If the goal is to just know the number of items in each slot, here is the first thing that came to my mind (and does not require any iteration):
groups = [n // g + n % g] + [n // g] * (g - 1)
It looks like a blog post that arrives at "this is essentially what the modulo operator does for you", but with an O(n) algorithm.
However, add a step inside that iterative loop that chooses, at random and without repeats, the actual named employees that will be in these meetings (which I believe will be the point), and none of this matters anyway, since you will wind up with something that is worse than O(n) anyway. You intrinsically have to iterate over the entire list and then, somehow, also choose employees at random, which cannot be "free" in computational terms.
I think his very first 3 liner is the most readable version. If we're microoptimizing, his comprehension version also has a lot of extra divisions. I would write something like this instead:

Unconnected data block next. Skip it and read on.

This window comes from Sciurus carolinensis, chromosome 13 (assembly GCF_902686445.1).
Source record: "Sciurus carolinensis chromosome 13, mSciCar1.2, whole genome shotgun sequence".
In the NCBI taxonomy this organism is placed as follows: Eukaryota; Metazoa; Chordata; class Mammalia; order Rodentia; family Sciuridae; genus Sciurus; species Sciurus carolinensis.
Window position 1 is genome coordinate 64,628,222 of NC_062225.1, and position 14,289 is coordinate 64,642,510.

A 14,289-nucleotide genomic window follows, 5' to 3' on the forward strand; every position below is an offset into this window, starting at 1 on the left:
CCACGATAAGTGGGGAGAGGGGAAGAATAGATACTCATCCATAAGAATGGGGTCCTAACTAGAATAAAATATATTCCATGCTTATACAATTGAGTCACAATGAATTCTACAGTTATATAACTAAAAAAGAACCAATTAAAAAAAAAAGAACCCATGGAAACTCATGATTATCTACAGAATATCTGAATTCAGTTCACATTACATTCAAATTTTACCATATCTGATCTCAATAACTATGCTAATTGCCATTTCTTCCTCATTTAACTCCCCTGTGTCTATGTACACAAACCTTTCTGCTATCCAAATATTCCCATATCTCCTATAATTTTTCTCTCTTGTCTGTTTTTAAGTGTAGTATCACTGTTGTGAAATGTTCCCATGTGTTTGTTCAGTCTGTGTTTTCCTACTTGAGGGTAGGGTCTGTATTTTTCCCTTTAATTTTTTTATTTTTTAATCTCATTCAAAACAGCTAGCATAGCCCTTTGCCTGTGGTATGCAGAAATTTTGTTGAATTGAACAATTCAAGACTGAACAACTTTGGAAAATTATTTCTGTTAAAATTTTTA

q1, r1 = divmod(n, g)
q2, r2 = divmod(r1, q1)
print(n, [g + q2 + 1] * r2 + [g + q2] * (q1 - r2))
queues = grouper(names, minimum_number)
serendipity_teams = roundrobin(queues)
> * for i in range(n):
> * groups[i % len(groups)] += 1
this is obvious
> * groups = [1+max(0,n-(i+1))//(n//g) for i in range(n//g)]
this is not
[n//(n//g)+(i<n%g) for i in range(n//g)]
It woud be a true serendipity experience - meeting people in your company you do not know.
I will have to discuss this tomorrow with HR.
people = [...]
min_size = 3
groupings = numpy.array_split(people,len(people)//min_size)
Can't wait? Read this instead: https://blog.cloudflare.com/cloudflare-workers-now-support-c...
I actually wrote that post because the internal blog pipeline at Cloudflare had dried up. By posting it and cajoling people I managed to get a whole load of posts to appear (I bet some of those people were thinking "I can do better than THAT!")
This problem has a name actually - there’s a solution called Bjorklund’s algorithm which was originally used in physics. It was picked up by a music researcher (Godfried Toussaint) who noticed that it generates satisfying rhythms too. https://en.m.wikipedia.org/wiki/Euclidean_rhythm I implemented it myself for Sonic Pi as the spread function.